It is noteworthy that the Rebel’s intervention was supported by global rugby leaders and designed to reinforce a unique policy which specifically prohibits day-to-day normative homophobic language (ie, ‘locker room talk’).31 Sport leaders rely on volunteer coaches to enforce their policies. If this enforcement was occurring we would have expected to find few rugby players using homophobic language at baseline and strong proscriptive injunctive norms (disapproving).26 Instead, nearly half the young rugby players said they had recently used homophobic slurs and few strongly believed their coaches and teammates disapproved of this behaviour. Importantly, this language was used by multiple players on every team.

Potential failures by the coaches in our study to stop the use of homophobic language would be consistent with recent work in school, community and university sport settings.2 3 48 Researchers found coaches in these settings used homophobic language themselves and they defended this behaviour as harmless and ‘boys being boys.’2 5 22 This is problematic because these adults are legally required to protect children from this harmful behaviour.3 4 49 Moreover, coaches set the standards of behaviour. If a coach is not actively supporting efforts to stop homophobic language, it seems unlikely that this behaviour could be changed by an intervention delivered by outsiders, including by respected professional athletes.2 26


The AMSSM says clinicians working in sports settings (ie, high schools or universities) have a professional responsibility to ensure young people are protected from homophobic language because ‘the creation of a supportive environment that is welcoming to sexual minorities is key to the health of athletes and their teams’.7 The AMSSM7 has recommended the delivery of education to sports participants, however, in our study we found no immediate benefit from education delivered by professional athletes. Research in schools suggests that using respected peers to deliver education, such as a team captain, may be a more effective because captains could exert an ongoing influence through role modelling and social sanctions for non-compliance.26 50 However, the influence of captains would be limited without the support of coaches.2 This points to the need for effective training, monitoring and financial sanctions to ensure coaches fulfil their legal and moral obligations to stop the frequent use of harmful homophobic language in youth sport settings.9 49

Finally, efforts to stop homophobic behaviours will require strong support from sport leaders, though this was not lacking in rugby.3 30 Our findings, therefore, add to growing evidence of a disconnect between the safety (eg, concussion prevention) and diversity agendas (eg, antiracism, gender equity) of sport leaders and the day-to-day practices of the volunteers they rely on to deliver their sports.23 51 52 Advancing important health, diversity and child safeguarding agendas will require dedicated effort to find ways to close the gaps between research, sport policies and day-to-day practices.4 23 52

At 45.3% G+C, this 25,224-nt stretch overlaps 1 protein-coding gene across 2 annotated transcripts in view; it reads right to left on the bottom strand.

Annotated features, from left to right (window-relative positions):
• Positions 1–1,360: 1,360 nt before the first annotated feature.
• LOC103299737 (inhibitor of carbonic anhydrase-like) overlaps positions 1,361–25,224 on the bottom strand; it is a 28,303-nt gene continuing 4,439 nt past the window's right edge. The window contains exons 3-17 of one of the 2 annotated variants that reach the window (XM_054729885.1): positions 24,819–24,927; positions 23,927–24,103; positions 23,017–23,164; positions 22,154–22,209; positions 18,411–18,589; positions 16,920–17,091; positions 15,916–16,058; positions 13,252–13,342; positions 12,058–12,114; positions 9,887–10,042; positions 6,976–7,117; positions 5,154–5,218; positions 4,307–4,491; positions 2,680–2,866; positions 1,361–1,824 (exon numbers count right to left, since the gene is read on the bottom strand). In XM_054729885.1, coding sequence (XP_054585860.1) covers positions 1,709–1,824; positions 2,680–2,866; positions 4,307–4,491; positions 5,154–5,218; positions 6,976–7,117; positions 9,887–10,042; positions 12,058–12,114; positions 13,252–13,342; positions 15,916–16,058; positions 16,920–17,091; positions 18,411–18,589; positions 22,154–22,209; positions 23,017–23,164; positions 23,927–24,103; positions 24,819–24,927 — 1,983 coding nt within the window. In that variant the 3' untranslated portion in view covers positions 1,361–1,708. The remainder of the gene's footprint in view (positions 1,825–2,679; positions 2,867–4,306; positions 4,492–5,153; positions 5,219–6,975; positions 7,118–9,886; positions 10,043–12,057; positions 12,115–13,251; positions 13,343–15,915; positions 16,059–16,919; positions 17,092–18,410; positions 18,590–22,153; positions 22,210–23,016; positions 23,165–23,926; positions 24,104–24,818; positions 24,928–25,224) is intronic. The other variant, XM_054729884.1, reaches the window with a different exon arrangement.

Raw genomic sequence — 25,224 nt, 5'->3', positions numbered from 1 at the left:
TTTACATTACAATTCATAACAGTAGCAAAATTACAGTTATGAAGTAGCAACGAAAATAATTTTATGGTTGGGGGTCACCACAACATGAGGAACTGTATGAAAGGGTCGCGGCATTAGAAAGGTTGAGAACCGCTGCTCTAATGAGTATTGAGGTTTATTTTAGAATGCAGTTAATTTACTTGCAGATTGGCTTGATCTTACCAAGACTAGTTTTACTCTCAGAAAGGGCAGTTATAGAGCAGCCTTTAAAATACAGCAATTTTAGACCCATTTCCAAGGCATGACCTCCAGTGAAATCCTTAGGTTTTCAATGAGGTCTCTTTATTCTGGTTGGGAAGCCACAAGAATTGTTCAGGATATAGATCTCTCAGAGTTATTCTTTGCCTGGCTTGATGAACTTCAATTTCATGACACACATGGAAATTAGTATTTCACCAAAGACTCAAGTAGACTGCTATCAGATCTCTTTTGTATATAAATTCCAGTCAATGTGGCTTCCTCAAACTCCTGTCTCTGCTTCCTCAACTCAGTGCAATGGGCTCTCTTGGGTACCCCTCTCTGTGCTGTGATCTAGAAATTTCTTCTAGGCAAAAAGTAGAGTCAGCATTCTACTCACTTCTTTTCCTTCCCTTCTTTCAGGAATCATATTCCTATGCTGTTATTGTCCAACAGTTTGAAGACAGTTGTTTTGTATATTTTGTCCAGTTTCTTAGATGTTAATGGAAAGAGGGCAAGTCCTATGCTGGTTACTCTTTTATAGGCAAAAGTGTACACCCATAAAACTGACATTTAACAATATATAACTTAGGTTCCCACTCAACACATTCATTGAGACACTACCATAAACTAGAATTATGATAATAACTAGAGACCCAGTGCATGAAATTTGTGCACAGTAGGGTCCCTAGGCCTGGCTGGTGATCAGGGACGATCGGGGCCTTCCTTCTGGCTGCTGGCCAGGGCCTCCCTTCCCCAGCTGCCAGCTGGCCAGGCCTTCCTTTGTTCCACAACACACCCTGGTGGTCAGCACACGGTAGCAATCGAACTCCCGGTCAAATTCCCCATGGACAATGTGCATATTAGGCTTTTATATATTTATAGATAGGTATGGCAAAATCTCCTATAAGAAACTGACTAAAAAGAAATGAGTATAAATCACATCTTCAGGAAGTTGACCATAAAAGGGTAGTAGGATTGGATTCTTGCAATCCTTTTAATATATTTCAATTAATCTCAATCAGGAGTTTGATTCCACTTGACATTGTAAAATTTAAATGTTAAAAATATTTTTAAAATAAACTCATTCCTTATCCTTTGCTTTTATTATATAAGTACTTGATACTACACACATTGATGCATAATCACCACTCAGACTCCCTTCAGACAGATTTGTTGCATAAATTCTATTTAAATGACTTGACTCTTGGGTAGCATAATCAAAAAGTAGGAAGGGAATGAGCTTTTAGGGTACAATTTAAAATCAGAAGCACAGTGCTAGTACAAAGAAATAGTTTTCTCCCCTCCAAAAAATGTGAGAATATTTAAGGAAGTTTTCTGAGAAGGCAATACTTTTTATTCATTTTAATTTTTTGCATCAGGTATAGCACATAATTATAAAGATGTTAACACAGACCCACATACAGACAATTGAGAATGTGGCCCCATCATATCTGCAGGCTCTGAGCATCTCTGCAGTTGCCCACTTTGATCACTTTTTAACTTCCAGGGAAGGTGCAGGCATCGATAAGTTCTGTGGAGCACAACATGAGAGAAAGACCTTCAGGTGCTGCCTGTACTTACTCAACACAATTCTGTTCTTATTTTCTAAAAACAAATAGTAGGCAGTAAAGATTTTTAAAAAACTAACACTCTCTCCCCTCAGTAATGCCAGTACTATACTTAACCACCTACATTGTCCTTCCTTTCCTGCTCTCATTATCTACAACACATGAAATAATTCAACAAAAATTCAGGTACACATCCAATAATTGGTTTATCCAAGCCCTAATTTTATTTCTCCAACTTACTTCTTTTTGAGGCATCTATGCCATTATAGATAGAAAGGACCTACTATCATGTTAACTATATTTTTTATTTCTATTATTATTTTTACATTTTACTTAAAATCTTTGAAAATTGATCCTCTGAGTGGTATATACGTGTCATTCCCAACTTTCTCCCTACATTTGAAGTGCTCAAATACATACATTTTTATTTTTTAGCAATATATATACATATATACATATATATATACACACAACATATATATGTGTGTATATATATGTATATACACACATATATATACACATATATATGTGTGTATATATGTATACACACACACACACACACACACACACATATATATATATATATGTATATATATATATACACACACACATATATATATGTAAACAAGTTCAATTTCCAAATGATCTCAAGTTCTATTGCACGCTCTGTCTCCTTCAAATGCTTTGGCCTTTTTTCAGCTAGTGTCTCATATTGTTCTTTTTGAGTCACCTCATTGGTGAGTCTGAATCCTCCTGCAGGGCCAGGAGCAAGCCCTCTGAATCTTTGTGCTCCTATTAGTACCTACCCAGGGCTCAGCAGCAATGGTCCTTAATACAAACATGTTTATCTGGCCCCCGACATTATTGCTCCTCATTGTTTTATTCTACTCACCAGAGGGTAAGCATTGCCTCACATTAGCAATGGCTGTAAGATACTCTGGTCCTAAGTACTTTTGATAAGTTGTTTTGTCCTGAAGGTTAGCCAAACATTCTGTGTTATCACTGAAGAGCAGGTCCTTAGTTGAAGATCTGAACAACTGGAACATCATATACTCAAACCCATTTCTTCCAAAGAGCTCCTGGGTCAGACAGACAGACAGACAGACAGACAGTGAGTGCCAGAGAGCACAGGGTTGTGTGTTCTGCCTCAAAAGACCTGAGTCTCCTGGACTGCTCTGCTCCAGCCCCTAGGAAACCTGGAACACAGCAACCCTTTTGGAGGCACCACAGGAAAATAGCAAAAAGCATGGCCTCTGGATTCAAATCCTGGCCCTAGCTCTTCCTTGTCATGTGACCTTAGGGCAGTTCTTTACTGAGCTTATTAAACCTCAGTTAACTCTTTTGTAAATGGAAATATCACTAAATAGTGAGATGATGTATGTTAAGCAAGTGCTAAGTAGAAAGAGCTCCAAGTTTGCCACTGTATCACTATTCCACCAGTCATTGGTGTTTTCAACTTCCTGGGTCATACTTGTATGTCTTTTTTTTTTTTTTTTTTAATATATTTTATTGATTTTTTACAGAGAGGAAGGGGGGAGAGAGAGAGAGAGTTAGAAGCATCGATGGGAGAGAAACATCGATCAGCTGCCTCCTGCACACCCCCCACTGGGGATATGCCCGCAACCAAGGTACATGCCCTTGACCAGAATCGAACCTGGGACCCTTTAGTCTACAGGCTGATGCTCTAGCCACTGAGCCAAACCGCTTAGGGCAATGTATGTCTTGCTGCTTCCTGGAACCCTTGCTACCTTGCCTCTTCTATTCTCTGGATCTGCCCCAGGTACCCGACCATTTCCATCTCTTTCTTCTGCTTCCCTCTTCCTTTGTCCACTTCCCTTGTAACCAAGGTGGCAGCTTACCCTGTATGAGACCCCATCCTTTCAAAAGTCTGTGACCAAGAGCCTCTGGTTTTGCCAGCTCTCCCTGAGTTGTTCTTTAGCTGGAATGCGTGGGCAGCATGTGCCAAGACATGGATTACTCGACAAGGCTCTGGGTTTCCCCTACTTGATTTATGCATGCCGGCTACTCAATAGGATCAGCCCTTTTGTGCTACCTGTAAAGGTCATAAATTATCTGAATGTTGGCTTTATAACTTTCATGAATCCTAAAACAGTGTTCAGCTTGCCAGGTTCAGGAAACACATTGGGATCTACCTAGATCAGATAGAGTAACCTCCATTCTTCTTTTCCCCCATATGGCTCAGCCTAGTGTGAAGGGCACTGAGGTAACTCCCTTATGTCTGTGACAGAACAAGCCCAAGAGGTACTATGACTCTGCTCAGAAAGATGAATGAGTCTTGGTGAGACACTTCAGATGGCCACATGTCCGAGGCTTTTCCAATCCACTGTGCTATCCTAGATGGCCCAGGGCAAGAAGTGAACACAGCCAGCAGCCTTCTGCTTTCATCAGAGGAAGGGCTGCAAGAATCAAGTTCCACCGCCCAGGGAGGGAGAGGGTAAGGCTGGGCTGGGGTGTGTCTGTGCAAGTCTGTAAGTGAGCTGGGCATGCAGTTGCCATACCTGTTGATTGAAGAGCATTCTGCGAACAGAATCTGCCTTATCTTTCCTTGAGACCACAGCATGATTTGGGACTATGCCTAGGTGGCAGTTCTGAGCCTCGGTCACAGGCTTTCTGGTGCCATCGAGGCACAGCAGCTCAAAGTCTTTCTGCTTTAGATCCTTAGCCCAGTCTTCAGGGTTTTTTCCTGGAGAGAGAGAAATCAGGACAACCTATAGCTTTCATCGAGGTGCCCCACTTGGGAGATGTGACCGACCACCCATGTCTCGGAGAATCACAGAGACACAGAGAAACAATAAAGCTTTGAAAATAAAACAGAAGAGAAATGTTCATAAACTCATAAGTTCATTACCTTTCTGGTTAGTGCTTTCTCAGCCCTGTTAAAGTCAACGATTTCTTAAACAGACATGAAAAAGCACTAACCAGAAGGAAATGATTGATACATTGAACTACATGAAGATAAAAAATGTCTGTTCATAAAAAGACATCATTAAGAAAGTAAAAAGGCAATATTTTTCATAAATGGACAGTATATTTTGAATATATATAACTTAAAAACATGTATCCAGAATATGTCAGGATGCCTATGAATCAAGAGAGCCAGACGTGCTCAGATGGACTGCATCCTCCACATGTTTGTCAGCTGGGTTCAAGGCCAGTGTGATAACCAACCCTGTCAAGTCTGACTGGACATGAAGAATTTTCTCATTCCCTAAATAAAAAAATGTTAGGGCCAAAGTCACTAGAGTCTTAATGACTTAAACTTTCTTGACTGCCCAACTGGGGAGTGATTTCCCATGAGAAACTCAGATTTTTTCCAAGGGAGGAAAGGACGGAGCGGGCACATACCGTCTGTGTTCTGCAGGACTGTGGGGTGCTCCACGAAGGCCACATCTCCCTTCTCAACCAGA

Although our results are consistent with the findings of a recent large-scale review of prejudice reduction intervention trials delivered in non-sport settings,26 further research would be needed to confirm our findings can be generalised to other types of sports, locations or population groups. In addition, the athletes in our study may not have accurately self-reported their behaviour. The lack of long-term follow-up is another limitation, given the normative nature of homophobic language and evidence that norms require time to change.50


The frequent use of homophobic language is detrimental to the well-being of all sport participants, but particularly to gay or bisexual young people. In addition, this behaviour is a risk factor for sexual violence and abuse. Stopping homophobic language needs to be a safeguarding priority. This study found that one-off educational interventions, even when delivered by professional athletes, were insufficient to stop homophobic behaviours in young male rugby athletes. Changing these deeply entrenched normative behaviours will require comprehensive, multicomponent intervention strategies.9

Data availability statement

Data are available on reasonable request.

Ethics statements

Patient consent for publication

Ethics approval

This study involves human participants and was approved by Monash University—Human Ethics Low Risk Review Committee 13136. Participants gave informed consent to participate in the study before taking part.


Supplementary materials

  • Supplementary Data

    This web only file has been produced by the BMJ Publishing Group from an electronic file supplied by the author(s) and has not been edited for content.


  • Twitter @erikdenison

  • Contributors All authors contributed to the conception and design of the work; ED, NF, KSO'B contributed to analysis; All authors contributed to interpretation of the data. ED and NF drafted the manuscript and all authors contributed revisions. ED is study guarantor.

  • Funding This work was supported by the Australian Government’s research training program. Unrestricted financial donations were also received from the Sydney Convicts Rugby Union Football Club (a gay and inclusive RUFC), Woollahra Colleagues RUFC, Rugby Victoria, Rugby Australia and the You Can Play project.

  • Competing interests None declared.

  • Patient and public involvement Patients and/or the public were involved in the design, or conduct, or reporting, or dissemination plans of this research. Refer to the Methods section for further details.

  • Provenance and peer review Not commissioned; externally peer reviewed.

  • Supplemental material This content has been supplied by the author(s). It has not been vetted by BMJ Publishing Group Limited (BMJ) and may not have been peer-reviewed. Any opinions or recommendations discussed are solely those of the author(s) and are not endorsed by BMJ. BMJ disclaims all liability and responsibility arising from any reliance placed on the content. Where the content includes any translated material, BMJ does not warrant the accuracy and reliability of the translations (including but not limited to local regulations, clinical guidelines, terminology, drug names and drug dosages), and is not responsible for any error and/or omissions arising from translation and adaptation or otherwise.